The goal of this article is to teach you how to use price to earnings ratios (P/E ratios). To keep it practical, we’ll show how AmerisourceBergen Corporation’s (NYSE:ABC) P/E ratio could help you assess the value on offer. AmerisourceBergen has a price to earnings ratio of 14.73, based on the last twelve months. In other words, at today’s prices, investors are paying $14.73 for every $1 in prior year profit.
How Do You Calculate AmerisourceBergen’s P/E Ratio?
The formula for price to earnings is:
Price to Earnings Ratio = Share Price ÷ Earnings per Share (EPS)
Or for AmerisourceBergen:
P/E of 14.73 = $81.07 ÷ $5.5 (Based on the year to December 2018.)
Is A High Price-to-Earnings Ratio Good?
A higher P/E ratio means that investors are paying a higher price for each $1 of company earnings. All else being equal, it’s better to pay a low price — but as Warren Buffett said, ‘It’s far better to buy a wonderful company at a fair price than a fair company at a wonderful price.’
How Growth Rates Impact P/E Ratios
Companies that shrink earnings per share quickly will rapidly decrease the ‘E’ in the equation. Therefore, even if you pay a low multiple of earnings now, that multiple will become higher in the future. A higher P/E should indicate the stock is expensive relative to others — and that may encourage shareholders to sell.
Most would be impressed by AmerisourceBergen earnings growth of 23% in the last year. And its annual EPS growth rate over 5 years is 34%. This could arguably justify a relatively high P/E ratio. Unfortunately, earnings per share are down 1.1% a year, over 3 years.
How Does AmerisourceBergen’s P/E Ratio Compare To Its Peers?
The P/E ratio indicates whether the market has higher or lower expectations of a company. The image below shows that AmerisourceBergen has a lower P/E than the average (21.2) P/E for companies in the healthcare industry.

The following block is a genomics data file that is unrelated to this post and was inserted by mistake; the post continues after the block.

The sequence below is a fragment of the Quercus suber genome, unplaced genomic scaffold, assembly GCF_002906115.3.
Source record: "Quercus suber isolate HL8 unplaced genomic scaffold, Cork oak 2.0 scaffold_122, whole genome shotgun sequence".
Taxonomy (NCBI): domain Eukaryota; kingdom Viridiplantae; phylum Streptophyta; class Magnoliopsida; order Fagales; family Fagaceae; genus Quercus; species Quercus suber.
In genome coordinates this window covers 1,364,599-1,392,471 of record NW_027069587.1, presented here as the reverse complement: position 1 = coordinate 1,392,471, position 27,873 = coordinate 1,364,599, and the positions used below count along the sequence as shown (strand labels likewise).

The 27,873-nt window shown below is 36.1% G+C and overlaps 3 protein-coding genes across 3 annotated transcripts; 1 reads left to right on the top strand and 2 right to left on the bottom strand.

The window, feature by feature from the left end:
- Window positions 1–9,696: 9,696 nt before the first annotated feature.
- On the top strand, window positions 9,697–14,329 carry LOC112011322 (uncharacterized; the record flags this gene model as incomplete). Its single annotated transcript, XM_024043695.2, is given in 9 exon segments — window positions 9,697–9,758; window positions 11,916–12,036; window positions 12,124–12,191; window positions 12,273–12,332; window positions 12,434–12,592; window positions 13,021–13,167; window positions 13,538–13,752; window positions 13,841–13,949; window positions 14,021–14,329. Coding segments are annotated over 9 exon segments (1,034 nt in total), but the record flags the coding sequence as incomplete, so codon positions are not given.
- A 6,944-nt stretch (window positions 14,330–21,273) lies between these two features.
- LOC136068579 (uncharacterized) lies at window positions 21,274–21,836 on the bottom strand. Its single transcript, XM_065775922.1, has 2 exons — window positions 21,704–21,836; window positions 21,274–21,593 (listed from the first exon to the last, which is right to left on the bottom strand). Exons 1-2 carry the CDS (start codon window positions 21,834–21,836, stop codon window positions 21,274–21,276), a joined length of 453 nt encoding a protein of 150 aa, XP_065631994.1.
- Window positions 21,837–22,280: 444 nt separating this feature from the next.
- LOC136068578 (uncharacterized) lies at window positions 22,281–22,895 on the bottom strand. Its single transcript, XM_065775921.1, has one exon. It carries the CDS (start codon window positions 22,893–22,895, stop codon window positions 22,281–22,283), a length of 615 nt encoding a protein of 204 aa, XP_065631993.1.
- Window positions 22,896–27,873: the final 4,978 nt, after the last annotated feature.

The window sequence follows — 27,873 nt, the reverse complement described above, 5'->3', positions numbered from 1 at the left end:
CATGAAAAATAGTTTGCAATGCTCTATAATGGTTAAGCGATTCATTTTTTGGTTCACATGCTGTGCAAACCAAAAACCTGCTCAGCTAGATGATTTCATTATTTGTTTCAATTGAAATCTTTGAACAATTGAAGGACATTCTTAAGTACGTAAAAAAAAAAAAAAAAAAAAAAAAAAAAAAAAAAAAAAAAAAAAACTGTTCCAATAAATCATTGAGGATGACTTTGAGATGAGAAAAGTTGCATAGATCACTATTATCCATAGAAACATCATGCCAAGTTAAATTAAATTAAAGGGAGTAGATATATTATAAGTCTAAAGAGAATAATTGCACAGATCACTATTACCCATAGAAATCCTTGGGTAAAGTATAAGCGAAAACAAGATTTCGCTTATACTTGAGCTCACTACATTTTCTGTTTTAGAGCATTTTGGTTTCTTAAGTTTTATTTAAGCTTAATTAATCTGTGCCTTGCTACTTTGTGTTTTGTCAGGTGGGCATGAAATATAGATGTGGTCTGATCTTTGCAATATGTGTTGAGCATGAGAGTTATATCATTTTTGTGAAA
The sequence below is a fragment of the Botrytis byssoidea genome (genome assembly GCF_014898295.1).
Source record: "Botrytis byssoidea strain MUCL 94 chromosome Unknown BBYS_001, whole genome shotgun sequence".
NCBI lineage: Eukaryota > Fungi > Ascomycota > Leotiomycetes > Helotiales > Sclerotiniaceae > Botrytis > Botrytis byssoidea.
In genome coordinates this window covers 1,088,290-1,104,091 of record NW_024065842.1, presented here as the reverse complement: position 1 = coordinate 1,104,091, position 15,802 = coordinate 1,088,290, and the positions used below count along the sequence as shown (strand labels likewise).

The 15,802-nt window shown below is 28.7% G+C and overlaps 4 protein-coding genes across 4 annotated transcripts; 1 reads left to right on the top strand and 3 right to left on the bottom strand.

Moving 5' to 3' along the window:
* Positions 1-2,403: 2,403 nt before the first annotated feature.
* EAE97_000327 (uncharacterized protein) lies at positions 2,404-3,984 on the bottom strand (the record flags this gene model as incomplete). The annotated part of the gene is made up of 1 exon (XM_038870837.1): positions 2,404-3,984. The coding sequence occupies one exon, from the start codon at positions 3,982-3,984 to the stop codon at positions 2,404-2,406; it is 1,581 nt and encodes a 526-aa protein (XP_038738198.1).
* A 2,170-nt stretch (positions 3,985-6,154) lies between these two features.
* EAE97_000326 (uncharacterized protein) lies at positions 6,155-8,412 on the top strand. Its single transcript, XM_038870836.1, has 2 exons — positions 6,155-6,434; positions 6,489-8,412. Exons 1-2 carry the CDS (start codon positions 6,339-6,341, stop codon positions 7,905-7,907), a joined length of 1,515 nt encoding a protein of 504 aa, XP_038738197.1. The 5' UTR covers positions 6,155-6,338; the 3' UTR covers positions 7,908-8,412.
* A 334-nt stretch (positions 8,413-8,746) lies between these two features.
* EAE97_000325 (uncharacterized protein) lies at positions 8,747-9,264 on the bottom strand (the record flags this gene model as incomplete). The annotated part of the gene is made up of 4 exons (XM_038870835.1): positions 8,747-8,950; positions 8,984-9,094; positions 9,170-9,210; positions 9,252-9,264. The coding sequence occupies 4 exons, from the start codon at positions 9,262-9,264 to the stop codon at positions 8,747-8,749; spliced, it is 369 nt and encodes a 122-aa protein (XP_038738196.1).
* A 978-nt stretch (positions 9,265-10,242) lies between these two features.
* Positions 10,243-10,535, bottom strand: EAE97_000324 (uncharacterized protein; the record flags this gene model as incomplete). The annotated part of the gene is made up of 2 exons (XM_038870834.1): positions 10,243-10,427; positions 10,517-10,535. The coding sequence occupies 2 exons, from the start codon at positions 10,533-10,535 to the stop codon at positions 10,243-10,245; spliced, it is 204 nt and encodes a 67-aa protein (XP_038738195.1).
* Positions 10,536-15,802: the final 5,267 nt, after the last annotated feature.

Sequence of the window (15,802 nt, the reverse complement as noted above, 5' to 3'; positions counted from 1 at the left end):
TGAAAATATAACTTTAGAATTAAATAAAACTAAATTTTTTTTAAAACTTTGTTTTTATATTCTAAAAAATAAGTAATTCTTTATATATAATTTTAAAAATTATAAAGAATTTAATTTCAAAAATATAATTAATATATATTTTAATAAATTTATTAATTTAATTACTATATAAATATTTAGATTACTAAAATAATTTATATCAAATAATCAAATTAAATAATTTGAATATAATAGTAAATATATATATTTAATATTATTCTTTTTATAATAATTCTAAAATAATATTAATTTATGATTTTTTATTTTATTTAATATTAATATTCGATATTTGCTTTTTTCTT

Its relatively low P/E ratio indicates that AmerisourceBergen shareholders think it will struggle to do as well as other companies in its industry classification. While current expectations are low, the stock could be undervalued if the situation is better than the market assumes. If you consider the stock interesting, further research is recommended. For example, I often monitor director buying and selling.
A Limitation: P/E Ratios Ignore Debt and Cash In The Bank
It’s important to note that the P/E ratio considers the market capitalization, not the enterprise value. In other words, it does not consider any debt or cash that the company may have on the balance sheet. Hypothetically, a company could reduce its future P/E ratio by spending its cash (or taking on debt) to achieve higher earnings.
Such expenditure might be good or bad, in the long term, but the point here is that the balance sheet is not reflected by this ratio.
AmerisourceBergen’s Balance Sheet
AmerisourceBergen has net debt worth 12% of its market capitalization. That’s enough debt to impact the P/E ratio a little; so keep it in mind if you’re comparing it to companies without debt.
The Bottom Line On AmerisourceBergen’s P/E Ratio
AmerisourceBergen’s P/E is 14.7 which is below average (17.7) in the US market. The company does have a little debt, and EPS growth was good last year. The low P/E ratio suggests current market expectations are muted, implying these levels of growth will not continue.
When the market is wrong about a stock, it gives savvy investors an opportunity. If it is underestimating a company, investors can make money by buying and holding the shares until the market corrects itself. So this free visual report on analyst forecasts could hold the key to an excellent investment decision.
Of course you might be able to find a better stock than AmerisourceBergen. So you may wish to see this free collection of other companies that have grown earnings strongly.
We aim to bring you long-term focused research analysis driven by fundamental data. Note that our analysis may not factor in the latest price-sensitive company announcements or qualitative material.
If you spot an error that warrants correction, please contact the editor at firstname.lastname@example.org. This article by Simply Wall St is general in nature. It does not constitute a recommendation to buy or sell any stock, and does not take account of your objectives, or your financial situation. Simply Wall St has no position in the stocks mentioned. Thank you for reading.